Tag Archives: Wharton Business School

Study: Digital Song Sales Would Go Up If Prices Went Down

Last year iTunes changed its pricing strategy for songs and began charging more for more popular tunes. The result? Music sales have slowed dramatically. According to several sources, digital song sales grew only 8% last quarter, versus 20% a year earlier for Warner Music Group, with the industry’s fourth quarter growth rate at only 5% over the previous year.

I guess consumers didn’t like seeing the prices increase 30% from .99 to $1.29…

There’s a new study that even suggests that if record companies lowered prices, not only would it spur song sales, but it would also help to combat illegal downloading. The optimal song price, says Wharton business school marketing professor Raghuram Iyengar, is between 60 and 70 cents per song. That’s based on research with over 600 digital music consumers, and laws of supply and demand. See, the forces at play here would indicate that music prices should be lower, not higher:  there’s increased competition, free alternatives, and declining distribution costs. But instead, prices have held steady and recently jumped substantially.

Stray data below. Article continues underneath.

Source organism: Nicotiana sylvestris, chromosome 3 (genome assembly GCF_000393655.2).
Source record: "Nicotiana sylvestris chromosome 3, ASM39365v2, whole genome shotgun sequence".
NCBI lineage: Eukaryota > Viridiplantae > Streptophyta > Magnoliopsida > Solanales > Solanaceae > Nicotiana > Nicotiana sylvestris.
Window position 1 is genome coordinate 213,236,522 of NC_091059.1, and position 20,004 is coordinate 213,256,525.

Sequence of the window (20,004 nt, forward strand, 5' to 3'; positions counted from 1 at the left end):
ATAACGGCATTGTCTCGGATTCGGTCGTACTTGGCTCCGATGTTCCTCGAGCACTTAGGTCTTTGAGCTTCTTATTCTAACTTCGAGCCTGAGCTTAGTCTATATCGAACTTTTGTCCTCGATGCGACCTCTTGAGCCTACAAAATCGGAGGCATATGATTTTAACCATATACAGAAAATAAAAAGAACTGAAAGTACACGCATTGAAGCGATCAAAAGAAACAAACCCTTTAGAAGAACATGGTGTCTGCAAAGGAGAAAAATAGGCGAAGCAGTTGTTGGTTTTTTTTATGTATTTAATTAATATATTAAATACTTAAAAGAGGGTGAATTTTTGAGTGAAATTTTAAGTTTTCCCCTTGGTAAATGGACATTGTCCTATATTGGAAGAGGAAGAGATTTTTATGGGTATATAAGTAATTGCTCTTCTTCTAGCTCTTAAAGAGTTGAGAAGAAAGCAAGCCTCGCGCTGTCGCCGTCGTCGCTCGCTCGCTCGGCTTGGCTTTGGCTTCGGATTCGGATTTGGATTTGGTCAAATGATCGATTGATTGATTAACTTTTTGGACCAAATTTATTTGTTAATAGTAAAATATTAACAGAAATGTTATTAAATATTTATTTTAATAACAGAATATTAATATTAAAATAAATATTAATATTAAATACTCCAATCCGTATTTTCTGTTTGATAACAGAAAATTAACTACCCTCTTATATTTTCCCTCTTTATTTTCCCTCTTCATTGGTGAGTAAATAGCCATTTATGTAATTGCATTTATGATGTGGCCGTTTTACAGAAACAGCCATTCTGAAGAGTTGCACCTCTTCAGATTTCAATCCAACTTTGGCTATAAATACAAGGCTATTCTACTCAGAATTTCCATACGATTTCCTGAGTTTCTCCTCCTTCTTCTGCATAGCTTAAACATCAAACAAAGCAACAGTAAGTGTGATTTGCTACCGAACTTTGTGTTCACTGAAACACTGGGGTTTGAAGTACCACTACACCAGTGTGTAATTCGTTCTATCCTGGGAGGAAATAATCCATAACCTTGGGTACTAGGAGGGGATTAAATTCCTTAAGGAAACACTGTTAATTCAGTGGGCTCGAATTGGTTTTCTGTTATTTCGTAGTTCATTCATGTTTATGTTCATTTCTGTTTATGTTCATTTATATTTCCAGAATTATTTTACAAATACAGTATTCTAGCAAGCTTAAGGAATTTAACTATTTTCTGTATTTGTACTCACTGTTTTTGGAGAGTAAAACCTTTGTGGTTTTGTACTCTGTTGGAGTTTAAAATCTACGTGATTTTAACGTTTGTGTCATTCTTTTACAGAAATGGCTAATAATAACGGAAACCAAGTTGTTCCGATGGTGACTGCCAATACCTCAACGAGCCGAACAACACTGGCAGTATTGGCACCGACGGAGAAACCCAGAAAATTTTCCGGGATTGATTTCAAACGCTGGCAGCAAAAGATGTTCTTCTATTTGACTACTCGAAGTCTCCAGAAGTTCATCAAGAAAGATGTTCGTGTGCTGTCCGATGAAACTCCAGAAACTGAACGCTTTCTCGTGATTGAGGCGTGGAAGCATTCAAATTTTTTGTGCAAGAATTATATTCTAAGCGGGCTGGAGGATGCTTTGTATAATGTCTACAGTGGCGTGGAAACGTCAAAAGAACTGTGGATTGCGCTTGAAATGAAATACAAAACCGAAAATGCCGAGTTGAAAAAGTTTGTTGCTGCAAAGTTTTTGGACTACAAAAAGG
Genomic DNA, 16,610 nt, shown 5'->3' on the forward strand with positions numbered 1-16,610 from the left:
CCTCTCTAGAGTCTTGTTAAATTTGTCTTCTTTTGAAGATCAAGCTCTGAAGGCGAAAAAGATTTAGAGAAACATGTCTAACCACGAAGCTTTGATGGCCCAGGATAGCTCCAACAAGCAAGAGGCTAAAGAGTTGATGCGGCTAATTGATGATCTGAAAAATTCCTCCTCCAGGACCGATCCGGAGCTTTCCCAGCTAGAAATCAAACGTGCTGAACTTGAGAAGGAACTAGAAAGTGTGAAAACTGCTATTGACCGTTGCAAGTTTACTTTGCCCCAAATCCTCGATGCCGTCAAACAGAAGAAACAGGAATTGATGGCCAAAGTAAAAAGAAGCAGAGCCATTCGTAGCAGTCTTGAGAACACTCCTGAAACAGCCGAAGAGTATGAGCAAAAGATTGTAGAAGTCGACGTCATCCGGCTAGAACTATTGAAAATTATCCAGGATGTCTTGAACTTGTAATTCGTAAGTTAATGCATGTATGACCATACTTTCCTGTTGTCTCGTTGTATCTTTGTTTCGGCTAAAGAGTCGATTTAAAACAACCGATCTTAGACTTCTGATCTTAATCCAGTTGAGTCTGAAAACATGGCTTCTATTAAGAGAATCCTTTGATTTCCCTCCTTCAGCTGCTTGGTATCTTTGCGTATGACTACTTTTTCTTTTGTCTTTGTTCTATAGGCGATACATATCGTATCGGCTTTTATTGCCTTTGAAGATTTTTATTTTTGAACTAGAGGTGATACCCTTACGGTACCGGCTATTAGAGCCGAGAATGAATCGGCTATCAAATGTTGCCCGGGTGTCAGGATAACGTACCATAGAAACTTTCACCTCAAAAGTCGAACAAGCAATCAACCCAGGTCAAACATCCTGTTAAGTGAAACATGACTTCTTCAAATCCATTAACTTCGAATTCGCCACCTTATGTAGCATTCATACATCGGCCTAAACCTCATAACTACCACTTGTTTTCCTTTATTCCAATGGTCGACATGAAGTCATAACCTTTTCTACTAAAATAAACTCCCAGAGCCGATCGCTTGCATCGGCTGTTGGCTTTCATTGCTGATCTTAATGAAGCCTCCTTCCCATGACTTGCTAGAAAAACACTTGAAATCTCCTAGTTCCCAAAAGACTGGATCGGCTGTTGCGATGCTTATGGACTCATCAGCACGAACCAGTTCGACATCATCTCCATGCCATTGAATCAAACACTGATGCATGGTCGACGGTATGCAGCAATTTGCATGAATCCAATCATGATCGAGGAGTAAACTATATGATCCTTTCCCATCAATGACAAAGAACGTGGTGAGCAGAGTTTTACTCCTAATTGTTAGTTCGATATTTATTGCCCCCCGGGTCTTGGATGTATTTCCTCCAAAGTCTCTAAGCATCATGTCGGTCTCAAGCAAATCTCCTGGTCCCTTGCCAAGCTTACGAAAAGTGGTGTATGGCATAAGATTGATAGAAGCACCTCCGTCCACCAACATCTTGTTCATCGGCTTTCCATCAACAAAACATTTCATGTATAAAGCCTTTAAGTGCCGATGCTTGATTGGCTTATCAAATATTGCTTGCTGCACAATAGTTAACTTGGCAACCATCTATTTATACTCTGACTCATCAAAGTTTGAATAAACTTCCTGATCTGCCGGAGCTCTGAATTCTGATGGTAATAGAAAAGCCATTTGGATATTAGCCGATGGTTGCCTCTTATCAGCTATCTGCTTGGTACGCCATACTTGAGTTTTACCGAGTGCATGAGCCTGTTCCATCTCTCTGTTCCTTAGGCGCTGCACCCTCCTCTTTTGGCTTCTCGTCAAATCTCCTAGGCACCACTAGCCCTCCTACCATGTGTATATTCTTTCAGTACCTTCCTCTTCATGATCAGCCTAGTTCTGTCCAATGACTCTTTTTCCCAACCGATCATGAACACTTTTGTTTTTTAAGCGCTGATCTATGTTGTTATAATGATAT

Unfortunately, as an article in Wired points out, the music industry wants to believe that by marketing their wares at higher prices, they are encouraging consumers to perceive greater value in them, rather than subscribing to the theory of supply and demand…

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